His brother Roy was tall and strong.
His brother Roy was short and strong.
His brother Roy was short but strong.
His brother Roy was short but brave.

If students have a little more grammatical control they can add words and phrases into a text:
Jack lives in a house in Chester.
Jack, the plumber, lives in a house in Chester.
Jack, the plumber, lives quietly in a house in Chester.
Jack, the plumber, lives quietly in a big house in Chester.
Jack, the plumber, lives quietly in a big house in Chester, a market town.
My friend, Jack, the ace plumber, lives quietly and alone in a big old house in Chester, a market town, in the North West of England.

Or they could subtract words:
My friend, the ace plumber, lives alone in a big old house in a market town, in the North West of England.
My friend lives in a big house in a town, in the North West of England.
My friend lives in a town in the North West of England.
My friend lives in a town in England.

They may like to become even more playful and adapt some of the amusing games that the French OULIPO poets devised. N+7 again involves the use of a dictionary. Students look up each noun in a dictionary and find the seventh noun further on. A well-known poem by Wordsworth might become:
I wondered lonely as a criminal
That floats on high over hops and dogs
And all at once I spied a cyst, a hunt of golden dung-beetles

Grammar, anyway, has patterns learners can play with creatively.
I get up.
I get dressed.
I get breakfast.
I have eaten.
I have drunk.
I have listened.
You will go.
You will see.
You will hear.
They do understand.
They do exist.
They do know.

So, we can write creatively without an extensive knowledge of grammar and we can also write creatively as we learn grammar. I'd also like to suggest a creative attitude towards grammar: grammar is not to be feared and should be learnt quickly. There is every chance that as learners become confident about doing a lot with a little, they will actually want to do even more. Why not give them grammatical control sooner rather than later?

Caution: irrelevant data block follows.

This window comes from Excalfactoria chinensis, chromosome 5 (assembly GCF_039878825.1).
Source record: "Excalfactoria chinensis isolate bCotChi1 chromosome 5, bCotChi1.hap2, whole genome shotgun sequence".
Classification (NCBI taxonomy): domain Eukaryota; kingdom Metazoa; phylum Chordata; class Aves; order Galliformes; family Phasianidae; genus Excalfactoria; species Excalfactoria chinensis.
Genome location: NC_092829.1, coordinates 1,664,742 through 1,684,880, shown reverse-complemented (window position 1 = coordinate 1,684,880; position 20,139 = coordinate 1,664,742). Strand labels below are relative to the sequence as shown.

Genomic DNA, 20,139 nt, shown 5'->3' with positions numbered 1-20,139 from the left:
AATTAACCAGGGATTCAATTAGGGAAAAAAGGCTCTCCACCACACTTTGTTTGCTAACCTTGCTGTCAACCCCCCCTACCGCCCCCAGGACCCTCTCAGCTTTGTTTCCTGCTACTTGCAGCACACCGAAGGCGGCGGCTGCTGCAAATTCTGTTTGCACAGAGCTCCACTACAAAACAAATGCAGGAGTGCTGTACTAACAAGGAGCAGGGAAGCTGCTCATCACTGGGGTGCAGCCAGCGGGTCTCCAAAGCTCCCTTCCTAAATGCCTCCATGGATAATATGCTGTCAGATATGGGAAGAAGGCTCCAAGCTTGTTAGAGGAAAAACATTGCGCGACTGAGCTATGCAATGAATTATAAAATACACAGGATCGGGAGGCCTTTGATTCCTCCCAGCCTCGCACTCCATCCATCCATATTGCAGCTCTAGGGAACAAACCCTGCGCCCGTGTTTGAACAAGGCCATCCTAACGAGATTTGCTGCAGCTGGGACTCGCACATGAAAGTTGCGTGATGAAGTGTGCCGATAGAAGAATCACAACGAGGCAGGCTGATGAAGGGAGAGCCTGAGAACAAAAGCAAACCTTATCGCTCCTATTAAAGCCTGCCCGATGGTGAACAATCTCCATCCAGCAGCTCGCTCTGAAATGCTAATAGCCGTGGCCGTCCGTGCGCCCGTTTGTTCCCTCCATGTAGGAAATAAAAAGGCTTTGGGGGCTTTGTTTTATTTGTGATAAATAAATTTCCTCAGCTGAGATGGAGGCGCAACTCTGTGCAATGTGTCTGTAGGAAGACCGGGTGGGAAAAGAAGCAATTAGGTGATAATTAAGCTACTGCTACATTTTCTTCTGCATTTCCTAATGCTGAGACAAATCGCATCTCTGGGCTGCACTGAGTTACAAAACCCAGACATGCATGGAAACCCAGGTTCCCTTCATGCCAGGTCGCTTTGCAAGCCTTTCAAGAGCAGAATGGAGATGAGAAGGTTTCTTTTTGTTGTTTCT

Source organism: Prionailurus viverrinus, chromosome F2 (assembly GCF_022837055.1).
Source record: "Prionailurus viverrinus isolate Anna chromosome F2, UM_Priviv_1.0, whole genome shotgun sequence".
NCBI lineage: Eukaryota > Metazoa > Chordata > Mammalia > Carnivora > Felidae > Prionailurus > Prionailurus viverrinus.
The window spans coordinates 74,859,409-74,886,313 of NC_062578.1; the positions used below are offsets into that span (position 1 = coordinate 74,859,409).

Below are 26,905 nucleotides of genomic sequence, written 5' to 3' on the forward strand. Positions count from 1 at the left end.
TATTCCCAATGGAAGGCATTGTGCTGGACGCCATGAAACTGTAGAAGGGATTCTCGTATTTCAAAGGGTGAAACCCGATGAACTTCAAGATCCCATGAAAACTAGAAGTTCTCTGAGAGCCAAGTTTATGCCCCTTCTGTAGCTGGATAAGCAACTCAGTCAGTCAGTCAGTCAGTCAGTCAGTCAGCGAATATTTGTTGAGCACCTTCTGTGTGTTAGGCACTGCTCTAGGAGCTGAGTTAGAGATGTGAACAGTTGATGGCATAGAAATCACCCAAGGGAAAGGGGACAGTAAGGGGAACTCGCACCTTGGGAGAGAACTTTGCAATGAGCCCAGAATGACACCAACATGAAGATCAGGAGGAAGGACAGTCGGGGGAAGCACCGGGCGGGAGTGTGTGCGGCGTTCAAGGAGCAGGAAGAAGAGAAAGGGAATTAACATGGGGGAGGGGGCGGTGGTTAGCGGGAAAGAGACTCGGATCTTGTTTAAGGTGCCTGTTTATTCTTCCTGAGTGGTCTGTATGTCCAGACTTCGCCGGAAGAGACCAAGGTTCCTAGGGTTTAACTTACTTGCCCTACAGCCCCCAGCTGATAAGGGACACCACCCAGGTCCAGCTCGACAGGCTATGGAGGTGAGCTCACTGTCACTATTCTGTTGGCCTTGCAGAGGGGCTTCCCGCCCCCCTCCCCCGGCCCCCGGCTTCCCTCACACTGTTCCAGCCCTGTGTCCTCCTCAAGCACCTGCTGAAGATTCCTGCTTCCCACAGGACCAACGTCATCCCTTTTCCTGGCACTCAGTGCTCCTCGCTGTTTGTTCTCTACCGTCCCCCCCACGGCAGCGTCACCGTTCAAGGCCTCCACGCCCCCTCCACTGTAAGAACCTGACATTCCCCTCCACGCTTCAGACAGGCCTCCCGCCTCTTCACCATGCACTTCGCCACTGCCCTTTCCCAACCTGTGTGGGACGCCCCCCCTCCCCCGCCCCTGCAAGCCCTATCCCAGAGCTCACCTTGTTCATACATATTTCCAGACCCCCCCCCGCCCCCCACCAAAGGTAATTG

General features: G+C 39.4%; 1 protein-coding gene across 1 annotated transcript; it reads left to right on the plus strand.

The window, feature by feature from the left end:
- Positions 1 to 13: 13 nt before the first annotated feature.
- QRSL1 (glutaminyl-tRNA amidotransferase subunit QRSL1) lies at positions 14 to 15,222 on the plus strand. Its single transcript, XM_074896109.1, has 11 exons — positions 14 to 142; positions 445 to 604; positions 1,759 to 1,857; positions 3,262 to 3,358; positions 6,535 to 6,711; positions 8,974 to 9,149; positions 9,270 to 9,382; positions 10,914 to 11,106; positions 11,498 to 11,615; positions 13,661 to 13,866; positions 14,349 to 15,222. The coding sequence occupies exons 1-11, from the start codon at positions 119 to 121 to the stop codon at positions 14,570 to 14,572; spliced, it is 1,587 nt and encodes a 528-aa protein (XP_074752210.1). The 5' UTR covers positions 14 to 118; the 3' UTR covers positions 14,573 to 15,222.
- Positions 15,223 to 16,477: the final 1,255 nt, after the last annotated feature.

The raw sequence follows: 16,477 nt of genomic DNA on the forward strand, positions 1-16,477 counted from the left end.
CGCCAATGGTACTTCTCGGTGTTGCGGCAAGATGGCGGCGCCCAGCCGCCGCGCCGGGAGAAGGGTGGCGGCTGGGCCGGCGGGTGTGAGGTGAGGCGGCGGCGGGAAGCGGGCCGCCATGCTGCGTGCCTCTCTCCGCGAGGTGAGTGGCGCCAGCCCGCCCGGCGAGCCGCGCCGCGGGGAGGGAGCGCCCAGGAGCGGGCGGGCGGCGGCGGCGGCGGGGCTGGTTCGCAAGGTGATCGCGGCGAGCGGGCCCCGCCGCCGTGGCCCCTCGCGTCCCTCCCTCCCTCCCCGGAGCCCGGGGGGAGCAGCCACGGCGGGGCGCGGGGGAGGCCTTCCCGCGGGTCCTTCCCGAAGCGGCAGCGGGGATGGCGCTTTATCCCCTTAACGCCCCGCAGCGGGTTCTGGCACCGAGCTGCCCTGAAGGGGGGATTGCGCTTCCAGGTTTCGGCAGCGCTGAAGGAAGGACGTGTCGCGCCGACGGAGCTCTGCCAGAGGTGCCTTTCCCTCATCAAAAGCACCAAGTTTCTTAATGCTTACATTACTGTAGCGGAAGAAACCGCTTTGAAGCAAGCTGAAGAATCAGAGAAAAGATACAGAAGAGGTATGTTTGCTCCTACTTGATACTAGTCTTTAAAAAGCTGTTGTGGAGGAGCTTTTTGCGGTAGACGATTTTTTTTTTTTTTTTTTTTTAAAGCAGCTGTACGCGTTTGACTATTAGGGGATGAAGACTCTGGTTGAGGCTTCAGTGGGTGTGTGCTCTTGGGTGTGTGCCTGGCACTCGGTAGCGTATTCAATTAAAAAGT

The grammar of any language has basically five parts:
Verbs person, number, tense, voice, mood (a big part, admittedly, with big subdivisions)
Word order
Prepositions
Parts of speech
Number and gender (really usage rather than grammar, but it is useful to put it in here.)

Wouldn't it be beneficial to our learners if we helped them to recognise and use these five parts? Wouldn't it be good to give them practice in all five at once e.g. get students to work regularly on writing diaries or stories, again one of those real outcomes, this time from learning grammar. Then we might mark for content but correct grammar in a way which proactively engages students. You might use a code like this for correction:
Vt verb tense
Vp verb person
Vv verb voice
Vm verb mood
Wo word order
Pr preposition
Pos part of speech
Ag agreement
U usage, i.e. it works grammatically but it's what we actually say in English
M meaning you've used the wrong word; this sometimes happens because you've been unlucky when using a dictionary.

By now, you will have encouraged your learners to work within their constraints and to get control of those constraints. Now we are going to look at giving them complete free reign. We are going to ask them to write with the senses. This always produces good writing in any language. It is often ideal to do this when on a school trip. It's good to get them out of the classroom anyway. If both are impossible, you can achieve almost the same effect by providing a DVD in the classroom. Ask the students:
What do you see?
What do you hear?
What do you smell?
What do you taste?
What do you feel (both senses)?

Here are some potential answers:
Traffic rushing. Computer creaking. A door shuts. "Tap tap" as I write. "Dryness" in throat. Even temperature. The sun sets over the "gas works". The tree is full of leaves, and waves against "Rainy City" grey sky. Time to go home.

The words in quotes are those that the teacher may have given to kick-start the exercises. In this exercise, the students are using familiar, recognised and new language.

As they've worked through the exercises described above students have learnt that less can be more. They are now more aware of how language works. They are more aware of the sounds of the target language and, if living in the country where their new language is spoken, they will be more aware of the language around them. This may even transfer to their own language and improve their writing there.

About the author

Dr Gill James is Lecturer in English and Creative Writing and Erasmus Officer English at ESPaCH, University of Salford, Salford, Greater Manchester, UK.